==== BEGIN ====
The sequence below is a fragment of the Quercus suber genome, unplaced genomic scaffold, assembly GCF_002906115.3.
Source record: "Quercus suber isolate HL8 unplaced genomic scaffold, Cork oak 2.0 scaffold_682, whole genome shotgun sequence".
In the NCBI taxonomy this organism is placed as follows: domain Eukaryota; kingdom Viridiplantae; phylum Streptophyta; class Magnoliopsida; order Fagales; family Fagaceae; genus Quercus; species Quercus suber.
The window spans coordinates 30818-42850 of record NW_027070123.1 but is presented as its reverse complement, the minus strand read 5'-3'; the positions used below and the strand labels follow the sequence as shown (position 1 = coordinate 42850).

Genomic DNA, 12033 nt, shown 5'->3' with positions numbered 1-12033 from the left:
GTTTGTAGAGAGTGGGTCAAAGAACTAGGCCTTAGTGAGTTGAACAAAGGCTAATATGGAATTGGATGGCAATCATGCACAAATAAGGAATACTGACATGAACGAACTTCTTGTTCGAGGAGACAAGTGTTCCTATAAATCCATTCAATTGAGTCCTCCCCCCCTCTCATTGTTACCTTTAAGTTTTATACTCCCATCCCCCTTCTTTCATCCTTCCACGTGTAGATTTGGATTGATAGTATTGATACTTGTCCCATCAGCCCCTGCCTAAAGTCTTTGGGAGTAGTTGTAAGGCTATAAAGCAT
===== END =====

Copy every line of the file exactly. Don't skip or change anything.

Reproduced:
The sequence below is a fragment of the Quercus suber genome, unplaced genomic scaffold, assembly GCF_002906115.3.
Source record: "Quercus suber isolate HL8 unplaced genomic scaffold, Cork oak 2.0 scaffold_682, whole genome shotgun sequence".
In the NCBI taxonomy this organism is placed as follows: domain Eukaryota; kingdom Viridiplantae; phylum Streptophyta; class Magnoliopsida; order Fagales; family Fagaceae; genus Quercus; species Quercus suber.
The window spans coordinates 30818-42850 of record NW_027070123.1 but is presented as its reverse complement, the minus strand read 5'-3'; the positions used below and the strand labels follow the sequence as shown (position 1 = coordinate 42850).

Genomic DNA, 12033 nt, shown 5'->3' with positions numbered 1-12033 from the left:
GTTTGTAGAGAGTGGGTCAAAGAACTAGGCCTTAGTGAGTTGAACAAAGGCTAATATGGAATTGGATGGCAATCATGCACAAATAAGGAATACTGACATGAACGAACTTCTTGTTCGAGGAGACAAGTGTTCCTATAAATCCATTCAATTGAGTCCTCCCCCCCTCTCATTGTTACCTTTAAGTTTTATACTCCCATCCCCCTTCTTTCATCCTTCCACGTGTAGATTTGGATTGATAGTATTGATACTTGTCCCATCAGCCCCTGCCTAAAGTCTTTGGGAGTAGTTGTAAGGCTATAAAGCAT